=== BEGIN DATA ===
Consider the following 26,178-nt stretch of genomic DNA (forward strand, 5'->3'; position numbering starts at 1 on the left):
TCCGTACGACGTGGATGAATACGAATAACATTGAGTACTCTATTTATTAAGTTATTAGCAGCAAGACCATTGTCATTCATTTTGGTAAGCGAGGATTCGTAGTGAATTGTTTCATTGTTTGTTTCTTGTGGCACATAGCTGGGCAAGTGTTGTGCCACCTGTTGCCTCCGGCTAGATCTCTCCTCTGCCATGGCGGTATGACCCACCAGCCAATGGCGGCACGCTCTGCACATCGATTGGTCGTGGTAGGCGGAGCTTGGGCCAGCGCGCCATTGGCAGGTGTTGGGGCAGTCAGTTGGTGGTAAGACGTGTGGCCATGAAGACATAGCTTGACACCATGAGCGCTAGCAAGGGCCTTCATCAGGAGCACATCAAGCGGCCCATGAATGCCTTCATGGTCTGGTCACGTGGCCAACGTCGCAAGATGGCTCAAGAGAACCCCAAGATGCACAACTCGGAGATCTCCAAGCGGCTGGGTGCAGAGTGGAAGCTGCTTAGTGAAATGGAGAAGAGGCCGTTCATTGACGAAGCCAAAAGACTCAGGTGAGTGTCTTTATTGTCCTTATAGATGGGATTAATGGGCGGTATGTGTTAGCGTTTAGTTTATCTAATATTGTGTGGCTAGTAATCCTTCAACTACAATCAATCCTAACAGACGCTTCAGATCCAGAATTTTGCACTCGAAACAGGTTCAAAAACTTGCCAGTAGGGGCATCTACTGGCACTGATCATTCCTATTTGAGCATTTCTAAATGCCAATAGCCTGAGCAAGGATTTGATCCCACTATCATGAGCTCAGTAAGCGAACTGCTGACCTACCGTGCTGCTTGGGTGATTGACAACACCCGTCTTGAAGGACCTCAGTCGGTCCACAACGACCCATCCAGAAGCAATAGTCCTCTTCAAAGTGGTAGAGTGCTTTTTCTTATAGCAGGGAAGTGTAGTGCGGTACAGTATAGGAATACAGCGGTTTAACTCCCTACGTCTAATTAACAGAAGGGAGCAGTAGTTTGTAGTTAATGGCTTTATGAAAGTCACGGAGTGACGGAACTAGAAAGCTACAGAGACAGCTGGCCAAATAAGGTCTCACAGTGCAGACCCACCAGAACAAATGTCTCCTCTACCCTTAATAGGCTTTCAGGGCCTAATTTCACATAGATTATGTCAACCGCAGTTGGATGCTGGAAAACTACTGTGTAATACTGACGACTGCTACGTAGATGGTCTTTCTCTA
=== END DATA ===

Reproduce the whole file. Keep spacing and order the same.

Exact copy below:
Consider the following 26,178-nt stretch of genomic DNA (forward strand, 5'->3'; position numbering starts at 1 on the left):
TCCGTACGACGTGGATGAATACGAATAACATTGAGTACTCTATTTATTAAGTTATTAGCAGCAAGACCATTGTCATTCATTTTGGTAAGCGAGGATTCGTAGTGAATTGTTTCATTGTTTGTTTCTTGTGGCACATAGCTGGGCAAGTGTTGTGCCACCTGTTGCCTCCGGCTAGATCTCTCCTCTGCCATGGCGGTATGACCCACCAGCCAATGGCGGCACGCTCTGCACATCGATTGGTCGTGGTAGGCGGAGCTTGGGCCAGCGCGCCATTGGCAGGTGTTGGGGCAGTCAGTTGGTGGTAAGACGTGTGGCCATGAAGACATAGCTTGACACCATGAGCGCTAGCAAGGGCCTTCATCAGGAGCACATCAAGCGGCCCATGAATGCCTTCATGGTCTGGTCACGTGGCCAACGTCGCAAGATGGCTCAAGAGAACCCCAAGATGCACAACTCGGAGATCTCCAAGCGGCTGGGTGCAGAGTGGAAGCTGCTTAGTGAAATGGAGAAGAGGCCGTTCATTGACGAAGCCAAAAGACTCAGGTGAGTGTCTTTATTGTCCTTATAGATGGGATTAATGGGCGGTATGTGTTAGCGTTTAGTTTATCTAATATTGTGTGGCTAGTAATCCTTCAACTACAATCAATCCTAACAGACGCTTCAGATCCAGAATTTTGCACTCGAAACAGGTTCAAAAACTTGCCAGTAGGGGCATCTACTGGCACTGATCATTCCTATTTGAGCATTTCTAAATGCCAATAGCCTGAGCAAGGATTTGATCCCACTATCATGAGCTCAGTAAGCGAACTGCTGACCTACCGTGCTGCTTGGGTGATTGACAACACCCGTCTTGAAGGACCTCAGTCGGTCCACAACGACCCATCCAGAAGCAATAGTCCTCTTCAAAGTGGTAGAGTGCTTTTTCTTATAGCAGGGAAGTGTAGTGCGGTACAGTATAGGAATACAGCGGTTTAACTCCCTACGTCTAATTAACAGAAGGGAGCAGTAGTTTGTAGTTAATGGCTTTATGAAAGTCACGGAGTGACGGAACTAGAAAGCTACAGAGACAGCTGGCCAAATAAGGTCTCACAGTGCAGACCCACCAGAACAAATGTCTCCTCTACCCTTAATAGGCTTTCAGGGCCTAATTTCACATAGATTATGTCAACCGCAGTTGGATGCTGGAAAACTACTGTGTAATACTGACGACTGCTACGTAGATGGTCTTTCTCTA